Camarillo, CA                                                                              June 22, 2007

Authors Advocate For Healthy Comforts
By Jeana Diacono, Special to the Acorn
Today's fast-paced world makes it easy for stress to burn a hole in just about anyone's stomach. Work, family and a busy household take up so much time; people often find themselves relying on "toxic comforts" simply to relax.

To help cope with life's stresses, people all too often switch on the television instead of taking a relaxing bath with a good book, or chow down on fast food instead of taking the time to make a healthy meal.

Patricia Alexander and Michael Burgos' first book, "The Book of Comforts," is filled with easy to apply healthy and relaxing ideas to help readers unwind naturally.
The book draws from both Alexander and Burgos' personal experiences instead of reading as a clinical list of facts and figures.
The book's simple philosophies are accompanied by short, personal stories told by the authors.
"Our life was our research; it's who we are, and our hearts went into the book," Alexander said.

"We take what was already in our lives and put it in terms that would help other people."
The inspiration for the book came from Alexander and Burgos' focus to be as healthy as possible and a desire to share their knowledge to give others the same peace of mind.
Burgos has been a marriage and family therapist and Alexander has been a professional writer for 30 years.

As a child, Alexander was overweight and became a constant dieter with low self-esteem. Now she's discovered a healthy way to lose weight and has a happier lifestyle, said the writer.
Burgos has experienced his own hardships, losing a kidney to cancer when he was 2 years old and developing lymphoma at the age of 28. He also struggled with constant back pain and attentiondeficit/hyperactivity disorder.

Today, his struggle to find his own healthy comforts has given him great experience for writing a self-help book to help others deal with stress.

The two came to the conclusion that they spent too much time using their own "toxic comforts," such as fatty foods and too much television.

Today, Alexander said they try to live as consciously as they can.

"I give myself permission to have pleasure," Alexander said. "That's hard for some people."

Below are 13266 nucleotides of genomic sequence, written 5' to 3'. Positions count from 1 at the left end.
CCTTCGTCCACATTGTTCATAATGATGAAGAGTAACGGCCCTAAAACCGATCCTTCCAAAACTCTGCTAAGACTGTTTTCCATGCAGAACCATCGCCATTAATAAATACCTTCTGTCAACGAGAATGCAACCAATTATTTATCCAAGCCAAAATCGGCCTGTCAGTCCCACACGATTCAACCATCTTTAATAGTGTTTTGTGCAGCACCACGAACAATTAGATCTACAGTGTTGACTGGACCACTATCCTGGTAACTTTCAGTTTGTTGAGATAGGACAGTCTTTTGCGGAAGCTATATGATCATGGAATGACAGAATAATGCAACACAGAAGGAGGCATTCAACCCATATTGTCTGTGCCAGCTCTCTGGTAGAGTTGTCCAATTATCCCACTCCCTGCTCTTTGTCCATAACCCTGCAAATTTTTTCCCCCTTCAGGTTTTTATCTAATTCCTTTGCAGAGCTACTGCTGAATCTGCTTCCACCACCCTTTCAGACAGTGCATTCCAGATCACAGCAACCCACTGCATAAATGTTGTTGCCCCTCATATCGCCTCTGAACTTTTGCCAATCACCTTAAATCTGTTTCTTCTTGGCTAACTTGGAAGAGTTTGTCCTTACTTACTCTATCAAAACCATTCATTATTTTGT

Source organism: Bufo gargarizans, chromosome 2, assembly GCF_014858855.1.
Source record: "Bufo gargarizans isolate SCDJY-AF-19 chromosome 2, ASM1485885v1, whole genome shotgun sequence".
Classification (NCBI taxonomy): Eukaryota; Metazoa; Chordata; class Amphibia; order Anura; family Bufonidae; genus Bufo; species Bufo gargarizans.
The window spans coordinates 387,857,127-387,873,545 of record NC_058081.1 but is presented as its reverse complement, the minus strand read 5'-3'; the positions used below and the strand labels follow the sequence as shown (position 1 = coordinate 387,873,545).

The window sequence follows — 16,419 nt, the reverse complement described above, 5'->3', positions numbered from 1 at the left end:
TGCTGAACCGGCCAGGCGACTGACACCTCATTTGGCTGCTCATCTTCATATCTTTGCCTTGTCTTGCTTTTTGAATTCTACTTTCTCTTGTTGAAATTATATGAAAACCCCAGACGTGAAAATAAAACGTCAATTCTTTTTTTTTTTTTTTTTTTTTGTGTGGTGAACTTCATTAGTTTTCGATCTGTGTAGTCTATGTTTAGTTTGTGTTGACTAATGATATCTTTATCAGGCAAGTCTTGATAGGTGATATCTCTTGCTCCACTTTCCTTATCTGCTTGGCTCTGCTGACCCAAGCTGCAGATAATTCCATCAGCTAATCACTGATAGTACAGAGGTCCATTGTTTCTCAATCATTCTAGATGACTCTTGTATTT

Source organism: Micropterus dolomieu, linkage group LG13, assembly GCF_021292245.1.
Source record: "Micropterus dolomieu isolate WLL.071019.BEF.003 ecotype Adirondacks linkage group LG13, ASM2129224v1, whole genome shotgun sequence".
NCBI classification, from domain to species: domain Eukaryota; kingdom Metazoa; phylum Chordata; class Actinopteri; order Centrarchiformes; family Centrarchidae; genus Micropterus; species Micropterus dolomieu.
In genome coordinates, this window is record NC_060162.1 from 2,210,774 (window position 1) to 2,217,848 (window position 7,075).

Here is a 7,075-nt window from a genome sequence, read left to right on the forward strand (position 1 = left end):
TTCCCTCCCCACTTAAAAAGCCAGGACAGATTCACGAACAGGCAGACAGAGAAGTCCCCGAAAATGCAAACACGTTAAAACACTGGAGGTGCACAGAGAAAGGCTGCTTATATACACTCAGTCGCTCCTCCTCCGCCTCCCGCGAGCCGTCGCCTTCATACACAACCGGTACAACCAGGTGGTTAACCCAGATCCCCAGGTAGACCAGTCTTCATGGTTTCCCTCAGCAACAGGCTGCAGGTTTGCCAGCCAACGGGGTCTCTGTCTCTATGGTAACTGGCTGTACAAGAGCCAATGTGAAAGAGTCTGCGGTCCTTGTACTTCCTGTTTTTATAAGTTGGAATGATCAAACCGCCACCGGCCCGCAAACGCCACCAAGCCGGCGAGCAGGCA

Alexander said they hope to write a series of books, and a pocketbook version of their current book is in development.

Alexander said writing the book was a remarkable comfort. "We speak of truth and write what we know, so it is a tremendous comfort every time someone says, "Your book really helped me,'" Alexander said.

"The most important thing is to remember we have three areas: mind, body and spirit," she said. Alexander said the best ways to find comfort can come from life's simple pleasures. She said relaxation can be found in a walk at a nearby park, holding hands with a lovedone and by simply slowing down.

"Being outside is very therapeutic, and we can forget how nurturing it is," Alexander said.
The book offers many forms of comfort.

One idea is to have people confide their feelings to someone they trust or write their feelings down in a journal. This allows them the opportunity to vent and helps them process their feelings so they can move forward.

The two said readers can also find comfort in touch. Everyone needs to be touched, and everyone needs to be hugged, they said.

People can do something as simple as hug more or even treat themselves to a massage.
The artist, Dean Andrews, uses abstract landscape artwork throughout the book to fill the 129 pages with complementary peaceful imagery.

Alexander said the first thing readers notice is the cover and said they are comforted by their own interpretations.

"The artist understands the beauty of the book," Alexander said. "The words of the book blend with the pictures, and people are comforted."

Alexander and Burgos self-published and said that it was an extremely hard process to get the book to stores.

"I have to be 30 seconds ahead of what I need to know," Alexander said. "It's like getting a college degree; it is both fascinating and challenging."

Alexander said the challenge it presented created a better book. It takes an enormous amount of commitment and time, sense of humor and patience, and it definitely empties your pocket, she said.

The book won the Benjamin Franklin Silver Finalist Award for best new age spiritual metaphysical book this year.

The Independent Book Publishers Association gives out the annual Benjamin Franklin Award to recognize excellence in independent publishing, according to the association's website.
The publications are judged on editorial and design merit by volunteers from all walks of the publishing industry, the website said.

This year more than 1,800 publishers submitted their books, and 54 awards were given out at the ceremony in New York.

"The Book of Comforts" is available online from the website and at local bookstores.

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